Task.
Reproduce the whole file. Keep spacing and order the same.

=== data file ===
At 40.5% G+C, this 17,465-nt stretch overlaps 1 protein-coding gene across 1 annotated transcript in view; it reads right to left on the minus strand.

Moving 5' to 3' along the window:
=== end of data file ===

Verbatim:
At 40.5% G+C, this 17,465-nt stretch overlaps 1 protein-coding gene across 1 annotated transcript in view; it reads right to left on the minus strand.

Moving 5' to 3' along the window: